Eric Metaxas, in his book Miracles: What They Are, Why They Happen, and How They Can Change Your Life, describes a miracle as “when something outside time and space enters time and space, whether just to…poke at us briefly, or to come in and dwell among us for three decades.”
Something about this time of year makes society think more about miracles. At my library alone, there are over 70 items with the words “Christmas” and “miracle” somewhere in their title or description. There’s of course Miracle on 34th Street, a festive picture book titled A Christmas Spider’s Miracle, and Thomas Kinkade’s on-the-nose DVD release – Christmas Miracle. No beating around the bush on that one.
Of course, this holiday passion for the miraculous is very likely rooted in the original “Christmas” miracle we now celebrate every December 25th: when an omnipotence and omniscience far beyond our comprehension stepped into the world with a mission of hope.
Me personally, I’m not sure I’ve experienced a miracle. I believe I’ve been protected from harm in several instances, but a full on miracle? Visions of angels, sudden and incomprehensible healing, come-to-Jesus moments? I’ve lived a fairly steady (if medically interesting) life of faith. Complete with all the ups and downs.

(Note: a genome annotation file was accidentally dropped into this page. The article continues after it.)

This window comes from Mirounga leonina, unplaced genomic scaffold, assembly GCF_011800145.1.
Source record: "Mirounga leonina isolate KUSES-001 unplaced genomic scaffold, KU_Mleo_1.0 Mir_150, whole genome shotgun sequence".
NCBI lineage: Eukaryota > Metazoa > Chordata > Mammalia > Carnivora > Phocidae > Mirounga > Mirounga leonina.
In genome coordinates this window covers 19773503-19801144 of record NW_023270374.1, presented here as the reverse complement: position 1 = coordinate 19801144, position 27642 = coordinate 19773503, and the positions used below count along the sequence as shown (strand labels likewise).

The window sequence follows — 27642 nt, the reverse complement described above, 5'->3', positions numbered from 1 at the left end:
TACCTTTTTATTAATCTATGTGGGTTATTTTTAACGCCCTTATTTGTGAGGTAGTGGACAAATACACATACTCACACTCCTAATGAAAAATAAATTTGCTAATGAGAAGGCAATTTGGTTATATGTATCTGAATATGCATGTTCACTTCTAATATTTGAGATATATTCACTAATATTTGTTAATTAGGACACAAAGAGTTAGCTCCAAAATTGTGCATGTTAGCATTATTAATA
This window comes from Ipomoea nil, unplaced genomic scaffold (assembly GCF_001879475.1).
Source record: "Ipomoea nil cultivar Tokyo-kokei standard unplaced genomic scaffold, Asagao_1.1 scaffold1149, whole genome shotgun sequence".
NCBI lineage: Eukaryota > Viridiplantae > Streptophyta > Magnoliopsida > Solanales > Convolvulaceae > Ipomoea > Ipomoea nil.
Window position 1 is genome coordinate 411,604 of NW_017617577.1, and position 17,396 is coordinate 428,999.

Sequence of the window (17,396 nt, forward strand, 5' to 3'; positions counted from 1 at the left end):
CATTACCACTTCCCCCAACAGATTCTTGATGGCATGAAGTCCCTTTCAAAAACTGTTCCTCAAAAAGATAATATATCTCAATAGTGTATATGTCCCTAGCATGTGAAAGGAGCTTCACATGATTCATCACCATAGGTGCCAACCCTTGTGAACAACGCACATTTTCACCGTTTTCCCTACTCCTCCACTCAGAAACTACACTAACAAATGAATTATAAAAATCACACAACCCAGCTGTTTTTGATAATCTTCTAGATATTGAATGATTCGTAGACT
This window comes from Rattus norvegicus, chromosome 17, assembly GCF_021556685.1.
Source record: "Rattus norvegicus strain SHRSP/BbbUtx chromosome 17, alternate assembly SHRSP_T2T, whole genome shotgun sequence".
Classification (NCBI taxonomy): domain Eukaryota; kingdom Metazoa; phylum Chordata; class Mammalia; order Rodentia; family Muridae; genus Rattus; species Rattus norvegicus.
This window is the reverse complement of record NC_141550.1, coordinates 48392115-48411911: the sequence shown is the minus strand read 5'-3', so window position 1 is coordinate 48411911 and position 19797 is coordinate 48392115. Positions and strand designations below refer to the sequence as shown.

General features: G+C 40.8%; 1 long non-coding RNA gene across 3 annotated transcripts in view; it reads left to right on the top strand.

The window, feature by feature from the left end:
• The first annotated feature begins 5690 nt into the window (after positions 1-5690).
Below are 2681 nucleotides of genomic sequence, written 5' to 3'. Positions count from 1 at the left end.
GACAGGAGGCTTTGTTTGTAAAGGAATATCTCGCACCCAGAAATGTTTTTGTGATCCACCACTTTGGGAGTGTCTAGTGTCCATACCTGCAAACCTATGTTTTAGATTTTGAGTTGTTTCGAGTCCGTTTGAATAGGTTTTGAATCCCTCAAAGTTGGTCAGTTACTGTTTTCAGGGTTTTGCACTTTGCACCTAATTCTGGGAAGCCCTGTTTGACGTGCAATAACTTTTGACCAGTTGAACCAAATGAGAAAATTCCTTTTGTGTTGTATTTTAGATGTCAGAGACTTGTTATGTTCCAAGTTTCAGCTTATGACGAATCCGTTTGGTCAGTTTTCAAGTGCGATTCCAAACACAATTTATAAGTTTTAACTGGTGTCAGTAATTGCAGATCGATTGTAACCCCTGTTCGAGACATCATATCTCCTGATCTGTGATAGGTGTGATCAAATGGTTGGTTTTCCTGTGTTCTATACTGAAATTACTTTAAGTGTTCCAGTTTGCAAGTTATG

The songs and lights and nativities have got me thinking, though: even if I never experience the miraculous in my own life, wouldn’t the miracle of “God with us” be enough? We seek quick fixes for life, microwave solutions for slow-cooker problems. We want the easy out when difficulties loom. Isn’t that the appeal of miracles?
But Jesus stepped into time. He aged and suffered for us to bring a lasting fix for every hurt and sickness. The feel-good books and movies of the season could never supply something so whole. Our brief difficulties – so brief, in the light of where our souls belong – may not end in this life, but one thing is guaranteed: Jesus among us has given meaning to what we endure.
Even true miracles, though they show us the power and character of God, can’t save us in and of themselves. Only a holy babe, born in lowly status, could fulfill that sort of promise.
Merry, miraculous Christmas, everyone.